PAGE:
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Pushing the Boundaries

Enabling women in sex work to put forward their realities in their own voices


My Mother The Gharwali Her Maalak His Wife

Leena is a woman in sex work. Leena is also a woman in love with her rickshaw-driver prince, who is suddenly talking about riding off into the sunset alone. Unless, of course, Leena helps him buy a spanking new rickshaw. She waits for her lover, and she waits on her customer. Outside in the lane, the arrival of a goonda (thug) causes a flutter. The cop who chases him away, is also chasing a boy. My Mother, The Gharwali looks at 24 hours in the lives of the people who live in or pass through the galli (street) in which Leena lives. Hear them speak their own stories, talk their own tales and re-imagine their own realities. Staged in collaboration with SANGRAM and VAMP, My Mother, The Gharwali is the result of a 4 day theatre workshop conducted with 75 women in prostitution

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Are We Not Women?

Legalisation vs. abolition; coercion vs. consent; exploitation vs. empowerment - the debate around sex work in India has become increasingly polarised over the past decade. Are We Not Women? comprises a collection of dialogues between women in prostitution, feminist activists, and sex workers’ rights groups. Raising questions at every step -  If we have a right to the body, do we also have a right to sell our body? Who controls the womb? What does choice mean under forced circumstances? – Are We Not Women?, published together with SANGRAM, explores the shades, nuances, and lived realities of women in sex work.


Zinda Laash - Bollywood’s norms for Dhandewalis

Dhandewalis must smoke; paan is a must; a dhandewali can never escape her identity; dhandewalis must dress ‘differently’… Spanning over 6 decades of Bollywood cinema, Zinda Laash highlights how very little has changed across the ages when it comes to the industry’s representation of women in prostitution. Humorously drawing attention to stereotypes, while poignantly highlighting myths, Zinda Laash is a tribute to every sex worker who is not recognised as a woman or a human being.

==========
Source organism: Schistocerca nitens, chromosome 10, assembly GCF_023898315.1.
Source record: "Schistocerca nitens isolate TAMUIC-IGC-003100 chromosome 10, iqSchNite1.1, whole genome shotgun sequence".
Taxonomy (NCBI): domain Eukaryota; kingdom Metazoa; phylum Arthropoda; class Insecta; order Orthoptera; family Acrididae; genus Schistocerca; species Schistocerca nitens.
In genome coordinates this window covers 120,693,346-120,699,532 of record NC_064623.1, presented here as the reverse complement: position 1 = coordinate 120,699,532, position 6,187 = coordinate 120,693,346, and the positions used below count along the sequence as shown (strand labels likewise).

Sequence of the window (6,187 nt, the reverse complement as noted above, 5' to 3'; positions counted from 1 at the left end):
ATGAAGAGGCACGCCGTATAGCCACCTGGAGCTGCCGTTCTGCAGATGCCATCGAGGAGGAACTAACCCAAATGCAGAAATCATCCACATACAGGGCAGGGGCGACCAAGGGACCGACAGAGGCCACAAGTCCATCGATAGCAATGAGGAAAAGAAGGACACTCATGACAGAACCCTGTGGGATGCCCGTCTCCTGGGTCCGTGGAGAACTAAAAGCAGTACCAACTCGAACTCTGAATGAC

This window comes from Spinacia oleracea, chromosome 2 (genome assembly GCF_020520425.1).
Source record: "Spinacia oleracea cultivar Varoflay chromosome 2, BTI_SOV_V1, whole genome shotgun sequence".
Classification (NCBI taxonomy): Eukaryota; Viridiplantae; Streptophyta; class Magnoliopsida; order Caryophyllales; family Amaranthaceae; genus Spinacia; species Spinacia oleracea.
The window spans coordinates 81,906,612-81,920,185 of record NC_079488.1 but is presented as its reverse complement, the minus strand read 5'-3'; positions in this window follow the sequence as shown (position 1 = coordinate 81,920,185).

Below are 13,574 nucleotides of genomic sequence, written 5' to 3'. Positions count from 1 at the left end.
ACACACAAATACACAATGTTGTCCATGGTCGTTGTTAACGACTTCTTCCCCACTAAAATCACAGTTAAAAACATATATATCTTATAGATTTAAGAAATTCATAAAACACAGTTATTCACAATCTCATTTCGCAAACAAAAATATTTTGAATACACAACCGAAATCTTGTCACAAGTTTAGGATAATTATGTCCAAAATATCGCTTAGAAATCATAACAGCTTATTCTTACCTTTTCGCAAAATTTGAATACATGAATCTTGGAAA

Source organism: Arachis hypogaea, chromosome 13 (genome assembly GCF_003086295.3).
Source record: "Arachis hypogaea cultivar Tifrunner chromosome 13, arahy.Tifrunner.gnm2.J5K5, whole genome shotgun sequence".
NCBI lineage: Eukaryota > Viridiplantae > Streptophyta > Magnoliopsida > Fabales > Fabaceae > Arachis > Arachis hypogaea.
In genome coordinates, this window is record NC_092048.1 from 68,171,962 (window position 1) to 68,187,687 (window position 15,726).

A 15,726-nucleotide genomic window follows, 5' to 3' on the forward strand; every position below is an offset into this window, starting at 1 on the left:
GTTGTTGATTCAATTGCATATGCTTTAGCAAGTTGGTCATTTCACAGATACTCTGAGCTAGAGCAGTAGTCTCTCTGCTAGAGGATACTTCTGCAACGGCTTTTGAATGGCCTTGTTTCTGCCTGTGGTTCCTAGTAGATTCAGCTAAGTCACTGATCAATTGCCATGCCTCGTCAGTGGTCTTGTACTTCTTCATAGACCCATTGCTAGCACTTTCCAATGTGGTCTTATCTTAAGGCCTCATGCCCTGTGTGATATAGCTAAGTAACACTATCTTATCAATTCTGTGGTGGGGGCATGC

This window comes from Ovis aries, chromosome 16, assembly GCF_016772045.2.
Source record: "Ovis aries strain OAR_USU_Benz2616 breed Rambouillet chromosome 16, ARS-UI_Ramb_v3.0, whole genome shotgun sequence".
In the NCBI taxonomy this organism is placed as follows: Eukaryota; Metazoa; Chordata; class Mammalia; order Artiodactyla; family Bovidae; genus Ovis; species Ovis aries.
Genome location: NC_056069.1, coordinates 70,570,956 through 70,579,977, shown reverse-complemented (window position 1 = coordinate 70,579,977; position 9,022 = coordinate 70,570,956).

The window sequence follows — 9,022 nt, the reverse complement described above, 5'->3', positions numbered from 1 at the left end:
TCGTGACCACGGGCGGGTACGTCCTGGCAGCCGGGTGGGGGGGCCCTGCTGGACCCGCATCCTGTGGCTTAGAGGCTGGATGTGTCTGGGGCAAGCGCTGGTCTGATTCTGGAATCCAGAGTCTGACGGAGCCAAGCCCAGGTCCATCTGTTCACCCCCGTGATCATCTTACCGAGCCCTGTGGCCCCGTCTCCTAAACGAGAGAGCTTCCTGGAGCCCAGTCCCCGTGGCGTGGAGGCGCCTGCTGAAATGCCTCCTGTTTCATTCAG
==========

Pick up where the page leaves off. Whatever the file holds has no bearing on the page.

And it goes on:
The Struggle To Be Human

Even today women in sex work, in India at least, are seen as less than human. Not in the species sense, but in the more ordinary day to day sense of what it means to be human, to lead human lives. The Struggle To Be Human is a training manual produced in collaboration with SANGRAM that explores sex work through the lens of gender, sexuality and rights. Shaped and informed by the lived realities of sex workers, The Struggle To Be Human weaves together stories, games, films, and activities, to form a holistic and engaging advocacy tool.


Unzipped

Edited by Priya Jhaveri and Bishakha Datta, Unzipped brings together first-person accounts by three women and two men as they speak out about their lives in prostitution and outside it. Providing a worm’s-eye view of one of the most controversial occupations in the world, Unzipped bears testimony to the diverse and often contradictory realities of sex work.

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In The Flesh

Uma sits surrounded by stunning photographs from her youth, depicting her dancer’s gracefulness and theatrical stage presence. Bhaskar leans over towards his mirror in a slender red dress, applying mascara with exacting precision and skill to his long eyelashes. Shabana gestures towards the pictures on the walls of her ‘business’ room – from goddesses to calendars to Aishwarya Rai (who looks ‘just like her daughter’), the walls are brightly covered. In The Flesh is an intimate insider’s account of three lives in prostitution, and through precious glimpses and captured moments, aims to change public perception of women in sex work – from prostitutes to women.

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Of Veshyas, Vamps, Whores and Women

‘People should believe that they can change things. It is not about a few activists fighting for other people’s rights’ (Meena Seshu, general secretary of SANGRAM). Documenting the work of SANGRAM and VAMP, Of Vamps, Veshyas, Whores and Women challenges preconceived notions of both sex workers and HIV – by foregrounding the voices of the women themselves. The collective narratives of their struggles and strengths come together in a powerful testimony of their fight for the rights and dignities that other women enjoy.


 
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